…there’s only one way to find out. FIGHT!
So a Professional Learning Community (PLC) needs shared values and vision, collective responsibility, collaboration, mutual trust and an inclusive membership. A Community of Practice (COP) needs a domain (common interest), a community (people to interact with) and a practice (something that you do together). I call it tom-ay– to, you call it tom-ah-to?
So let’s break this down point by point.
- Both theories place emphasis on collective responsibility
- Both theories place emphasis on dynamic knowledge creation
- Both theories place emphasis on collaboration
- PLC emphasises mutual respect. COP does not.
- PLC emphasises an inclusive membership. COP does not.
- COP emphasises a lack of reliance on formal structures. PLC does not.
- PLC talks about shared values and vision. COP talks about a common interest. These are similar, but you can have one without the other.
So where does that leave us? PLCs are different from COPs because anybody can join one, but in order for the PLC to function it requires members to agree common values and vision and demonstrate mutual respect.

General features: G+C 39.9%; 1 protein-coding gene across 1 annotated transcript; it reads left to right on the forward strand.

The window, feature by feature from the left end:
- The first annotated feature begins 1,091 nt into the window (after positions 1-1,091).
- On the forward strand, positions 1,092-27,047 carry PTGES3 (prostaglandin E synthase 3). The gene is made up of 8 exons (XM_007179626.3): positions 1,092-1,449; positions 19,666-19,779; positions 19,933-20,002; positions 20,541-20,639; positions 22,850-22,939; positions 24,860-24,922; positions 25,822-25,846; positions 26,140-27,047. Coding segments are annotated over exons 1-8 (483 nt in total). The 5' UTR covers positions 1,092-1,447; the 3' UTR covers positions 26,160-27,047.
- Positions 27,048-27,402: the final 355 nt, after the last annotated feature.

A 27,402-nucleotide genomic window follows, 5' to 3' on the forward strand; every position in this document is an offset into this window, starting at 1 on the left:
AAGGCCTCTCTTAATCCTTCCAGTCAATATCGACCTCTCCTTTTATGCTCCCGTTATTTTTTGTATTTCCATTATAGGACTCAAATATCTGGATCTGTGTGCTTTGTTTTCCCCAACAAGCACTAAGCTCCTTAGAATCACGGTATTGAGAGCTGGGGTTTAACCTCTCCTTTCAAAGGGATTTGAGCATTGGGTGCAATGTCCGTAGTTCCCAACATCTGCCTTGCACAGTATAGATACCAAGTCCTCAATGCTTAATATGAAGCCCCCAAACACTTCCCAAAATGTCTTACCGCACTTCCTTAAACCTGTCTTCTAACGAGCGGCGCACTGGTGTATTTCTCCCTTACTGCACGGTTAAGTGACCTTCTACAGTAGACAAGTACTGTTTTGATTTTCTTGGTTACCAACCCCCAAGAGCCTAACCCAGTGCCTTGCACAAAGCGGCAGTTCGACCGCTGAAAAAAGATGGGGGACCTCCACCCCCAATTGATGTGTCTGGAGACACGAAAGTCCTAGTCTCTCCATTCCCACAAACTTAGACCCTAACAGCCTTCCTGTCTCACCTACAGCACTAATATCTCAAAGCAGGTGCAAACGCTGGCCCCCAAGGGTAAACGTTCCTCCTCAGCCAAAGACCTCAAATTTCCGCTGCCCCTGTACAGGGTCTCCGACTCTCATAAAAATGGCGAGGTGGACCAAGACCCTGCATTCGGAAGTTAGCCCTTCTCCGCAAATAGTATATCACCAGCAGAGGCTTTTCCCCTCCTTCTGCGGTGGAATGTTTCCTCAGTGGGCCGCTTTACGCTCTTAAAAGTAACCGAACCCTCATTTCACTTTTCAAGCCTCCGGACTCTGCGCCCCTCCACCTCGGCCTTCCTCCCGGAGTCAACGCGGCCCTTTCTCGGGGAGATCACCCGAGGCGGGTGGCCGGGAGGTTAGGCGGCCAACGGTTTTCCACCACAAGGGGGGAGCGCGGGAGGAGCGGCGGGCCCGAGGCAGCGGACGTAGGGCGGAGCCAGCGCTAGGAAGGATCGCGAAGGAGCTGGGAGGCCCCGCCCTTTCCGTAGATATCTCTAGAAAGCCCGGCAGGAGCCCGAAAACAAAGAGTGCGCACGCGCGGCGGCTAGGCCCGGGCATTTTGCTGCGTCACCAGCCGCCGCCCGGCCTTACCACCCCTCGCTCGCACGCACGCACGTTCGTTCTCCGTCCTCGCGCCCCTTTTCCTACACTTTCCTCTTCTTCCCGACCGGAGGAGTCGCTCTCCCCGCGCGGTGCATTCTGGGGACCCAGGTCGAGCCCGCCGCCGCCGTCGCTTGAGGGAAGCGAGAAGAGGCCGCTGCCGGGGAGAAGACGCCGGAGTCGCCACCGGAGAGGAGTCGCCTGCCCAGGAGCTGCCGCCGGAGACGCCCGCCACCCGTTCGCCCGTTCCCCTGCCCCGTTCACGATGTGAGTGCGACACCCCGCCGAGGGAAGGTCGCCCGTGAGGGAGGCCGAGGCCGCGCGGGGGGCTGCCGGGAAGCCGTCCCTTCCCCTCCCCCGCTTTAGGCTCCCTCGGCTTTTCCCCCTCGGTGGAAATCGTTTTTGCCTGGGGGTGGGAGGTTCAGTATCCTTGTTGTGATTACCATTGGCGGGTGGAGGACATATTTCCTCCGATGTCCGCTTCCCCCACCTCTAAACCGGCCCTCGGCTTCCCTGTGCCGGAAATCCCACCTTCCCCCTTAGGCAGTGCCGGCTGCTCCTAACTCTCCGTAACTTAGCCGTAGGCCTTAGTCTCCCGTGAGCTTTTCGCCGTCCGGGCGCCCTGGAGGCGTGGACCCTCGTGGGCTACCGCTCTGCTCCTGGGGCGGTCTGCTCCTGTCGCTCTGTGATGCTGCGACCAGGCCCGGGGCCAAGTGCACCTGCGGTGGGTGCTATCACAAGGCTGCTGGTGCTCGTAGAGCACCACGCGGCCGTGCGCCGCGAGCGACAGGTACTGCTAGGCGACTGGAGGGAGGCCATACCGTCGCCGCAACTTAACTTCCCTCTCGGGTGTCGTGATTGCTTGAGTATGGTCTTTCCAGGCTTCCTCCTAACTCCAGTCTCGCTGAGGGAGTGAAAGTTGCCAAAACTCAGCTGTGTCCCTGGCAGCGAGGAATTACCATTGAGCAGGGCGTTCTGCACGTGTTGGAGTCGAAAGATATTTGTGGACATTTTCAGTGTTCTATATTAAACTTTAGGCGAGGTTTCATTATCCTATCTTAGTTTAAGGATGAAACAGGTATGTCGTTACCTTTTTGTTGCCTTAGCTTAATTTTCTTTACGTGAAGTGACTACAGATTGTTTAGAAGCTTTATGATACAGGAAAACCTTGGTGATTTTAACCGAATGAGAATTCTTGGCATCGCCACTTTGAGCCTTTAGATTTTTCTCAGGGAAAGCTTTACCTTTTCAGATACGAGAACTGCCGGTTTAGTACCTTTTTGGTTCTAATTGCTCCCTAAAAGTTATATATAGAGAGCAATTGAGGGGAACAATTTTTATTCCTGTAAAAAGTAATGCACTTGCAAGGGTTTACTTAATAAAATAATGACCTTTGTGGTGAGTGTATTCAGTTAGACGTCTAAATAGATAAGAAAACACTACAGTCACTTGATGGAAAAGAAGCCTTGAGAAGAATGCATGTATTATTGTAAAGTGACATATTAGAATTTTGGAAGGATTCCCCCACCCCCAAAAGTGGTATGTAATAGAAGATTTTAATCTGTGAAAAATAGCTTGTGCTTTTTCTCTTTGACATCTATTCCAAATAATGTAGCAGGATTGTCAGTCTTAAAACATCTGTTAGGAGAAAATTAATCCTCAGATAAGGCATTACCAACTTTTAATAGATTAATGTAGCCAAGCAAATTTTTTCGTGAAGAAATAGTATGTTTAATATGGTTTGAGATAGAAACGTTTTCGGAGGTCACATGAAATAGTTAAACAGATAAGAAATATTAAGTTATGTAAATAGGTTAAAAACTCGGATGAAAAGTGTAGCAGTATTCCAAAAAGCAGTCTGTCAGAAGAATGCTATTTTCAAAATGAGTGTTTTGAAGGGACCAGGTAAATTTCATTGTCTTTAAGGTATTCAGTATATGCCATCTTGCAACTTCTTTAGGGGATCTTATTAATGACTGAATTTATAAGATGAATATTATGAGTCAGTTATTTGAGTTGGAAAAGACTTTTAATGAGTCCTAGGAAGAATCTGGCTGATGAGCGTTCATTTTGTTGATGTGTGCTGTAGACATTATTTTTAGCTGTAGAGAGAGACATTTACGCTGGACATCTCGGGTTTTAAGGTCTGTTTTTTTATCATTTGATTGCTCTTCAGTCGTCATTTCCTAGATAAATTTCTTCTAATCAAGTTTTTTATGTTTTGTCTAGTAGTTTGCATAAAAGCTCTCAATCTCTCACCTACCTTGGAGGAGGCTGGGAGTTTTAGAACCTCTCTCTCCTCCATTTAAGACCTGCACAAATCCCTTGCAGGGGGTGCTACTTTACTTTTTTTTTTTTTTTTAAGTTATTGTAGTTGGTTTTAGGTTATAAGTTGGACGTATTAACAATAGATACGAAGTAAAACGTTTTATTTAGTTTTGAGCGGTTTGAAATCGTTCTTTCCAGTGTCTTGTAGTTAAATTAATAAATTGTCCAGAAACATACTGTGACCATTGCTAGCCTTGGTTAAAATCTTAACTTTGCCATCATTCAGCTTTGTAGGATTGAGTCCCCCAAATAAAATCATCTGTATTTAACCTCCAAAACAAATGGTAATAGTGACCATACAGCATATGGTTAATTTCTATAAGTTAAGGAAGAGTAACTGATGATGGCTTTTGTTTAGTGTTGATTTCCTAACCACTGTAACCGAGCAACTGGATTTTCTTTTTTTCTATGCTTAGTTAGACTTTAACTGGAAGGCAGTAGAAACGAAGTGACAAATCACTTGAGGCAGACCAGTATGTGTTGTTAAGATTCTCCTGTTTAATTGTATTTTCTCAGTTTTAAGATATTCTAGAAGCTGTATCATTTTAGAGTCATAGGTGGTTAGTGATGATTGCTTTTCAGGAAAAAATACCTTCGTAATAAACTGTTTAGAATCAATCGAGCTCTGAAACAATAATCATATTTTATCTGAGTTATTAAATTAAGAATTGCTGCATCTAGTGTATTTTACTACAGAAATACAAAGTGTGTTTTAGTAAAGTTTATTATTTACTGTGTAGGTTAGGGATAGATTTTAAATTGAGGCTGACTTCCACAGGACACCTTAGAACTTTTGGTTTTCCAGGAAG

I guess the issue with PLCs from my point of view is that is this shared vision agreed in advance of their membership. If so, the stereotypical masonic/golf club mentality could come to the fore (i.e. You think like us? Welcome to the gang.). If not, how do you go about agreeing and sustaining a set of values and vision when members are free to join at any time. Perhaps implicit in the idea of a PLC is that there are always opportunities to have that discussion, so that ideas are tossed out, argued over and settled before they are presented to the world. In a sense the HE associations that grew out of special interest groups (Russell Group, 1994 groups etc.) are examples of this, although their membership is anything but inclusive.
So, perhaps the next step is to find a shining example of a PLC and see whether it fulfills all of the qualities outlined above. Any ideas?